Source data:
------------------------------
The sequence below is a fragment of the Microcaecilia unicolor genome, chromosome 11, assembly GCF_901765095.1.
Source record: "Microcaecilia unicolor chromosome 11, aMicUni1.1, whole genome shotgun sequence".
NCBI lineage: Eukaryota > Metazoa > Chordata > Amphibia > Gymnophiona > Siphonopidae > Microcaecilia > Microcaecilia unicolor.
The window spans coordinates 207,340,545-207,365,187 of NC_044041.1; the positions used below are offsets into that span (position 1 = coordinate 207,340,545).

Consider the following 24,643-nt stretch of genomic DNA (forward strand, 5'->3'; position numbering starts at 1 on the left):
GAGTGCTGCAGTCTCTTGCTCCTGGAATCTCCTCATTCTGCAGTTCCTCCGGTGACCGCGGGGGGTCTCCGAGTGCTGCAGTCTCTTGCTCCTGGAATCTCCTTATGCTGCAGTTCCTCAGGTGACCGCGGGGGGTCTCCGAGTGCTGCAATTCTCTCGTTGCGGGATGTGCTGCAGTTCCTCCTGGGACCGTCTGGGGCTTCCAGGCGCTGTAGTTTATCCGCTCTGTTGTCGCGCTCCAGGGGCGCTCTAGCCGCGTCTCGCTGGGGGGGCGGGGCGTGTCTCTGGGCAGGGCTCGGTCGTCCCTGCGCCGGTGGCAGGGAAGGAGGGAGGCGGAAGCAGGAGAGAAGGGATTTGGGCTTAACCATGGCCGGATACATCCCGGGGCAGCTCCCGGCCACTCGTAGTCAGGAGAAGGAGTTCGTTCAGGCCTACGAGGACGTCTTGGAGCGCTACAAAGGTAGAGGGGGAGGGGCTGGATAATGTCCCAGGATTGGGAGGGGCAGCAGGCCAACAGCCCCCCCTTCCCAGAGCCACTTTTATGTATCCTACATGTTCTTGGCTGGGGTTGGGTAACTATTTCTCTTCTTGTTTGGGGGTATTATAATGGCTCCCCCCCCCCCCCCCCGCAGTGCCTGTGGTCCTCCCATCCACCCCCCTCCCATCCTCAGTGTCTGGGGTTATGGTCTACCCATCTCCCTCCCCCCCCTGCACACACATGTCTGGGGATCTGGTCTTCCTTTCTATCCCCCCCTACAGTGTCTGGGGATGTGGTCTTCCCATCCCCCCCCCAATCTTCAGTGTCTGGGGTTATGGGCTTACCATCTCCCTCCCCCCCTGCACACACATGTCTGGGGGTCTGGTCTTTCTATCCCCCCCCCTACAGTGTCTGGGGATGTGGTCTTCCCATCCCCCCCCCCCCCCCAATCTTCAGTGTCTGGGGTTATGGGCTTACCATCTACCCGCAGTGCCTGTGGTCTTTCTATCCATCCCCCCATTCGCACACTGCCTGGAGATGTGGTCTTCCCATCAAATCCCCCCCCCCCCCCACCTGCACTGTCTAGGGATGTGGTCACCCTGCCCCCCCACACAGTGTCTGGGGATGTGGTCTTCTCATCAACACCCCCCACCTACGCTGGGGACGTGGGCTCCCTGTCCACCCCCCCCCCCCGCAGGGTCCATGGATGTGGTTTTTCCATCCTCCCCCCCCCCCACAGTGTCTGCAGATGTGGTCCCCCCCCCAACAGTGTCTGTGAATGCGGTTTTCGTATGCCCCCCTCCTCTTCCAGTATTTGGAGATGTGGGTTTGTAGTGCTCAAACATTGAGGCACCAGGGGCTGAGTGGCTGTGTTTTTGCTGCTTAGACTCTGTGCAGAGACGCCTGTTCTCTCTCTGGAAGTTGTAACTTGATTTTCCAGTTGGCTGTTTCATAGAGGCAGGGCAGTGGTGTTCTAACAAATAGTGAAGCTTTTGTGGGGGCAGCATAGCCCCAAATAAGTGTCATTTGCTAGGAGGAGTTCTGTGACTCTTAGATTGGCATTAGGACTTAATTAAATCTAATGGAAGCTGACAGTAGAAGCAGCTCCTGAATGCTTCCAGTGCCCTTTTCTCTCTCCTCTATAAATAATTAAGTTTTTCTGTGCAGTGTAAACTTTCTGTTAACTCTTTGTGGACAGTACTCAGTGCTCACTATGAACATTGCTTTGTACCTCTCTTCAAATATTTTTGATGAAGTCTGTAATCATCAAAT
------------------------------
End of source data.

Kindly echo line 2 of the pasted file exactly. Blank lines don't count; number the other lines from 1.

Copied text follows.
Source record: "Microcaecilia unicolor chromosome 11, aMicUni1.1, whole genome shotgun sequence".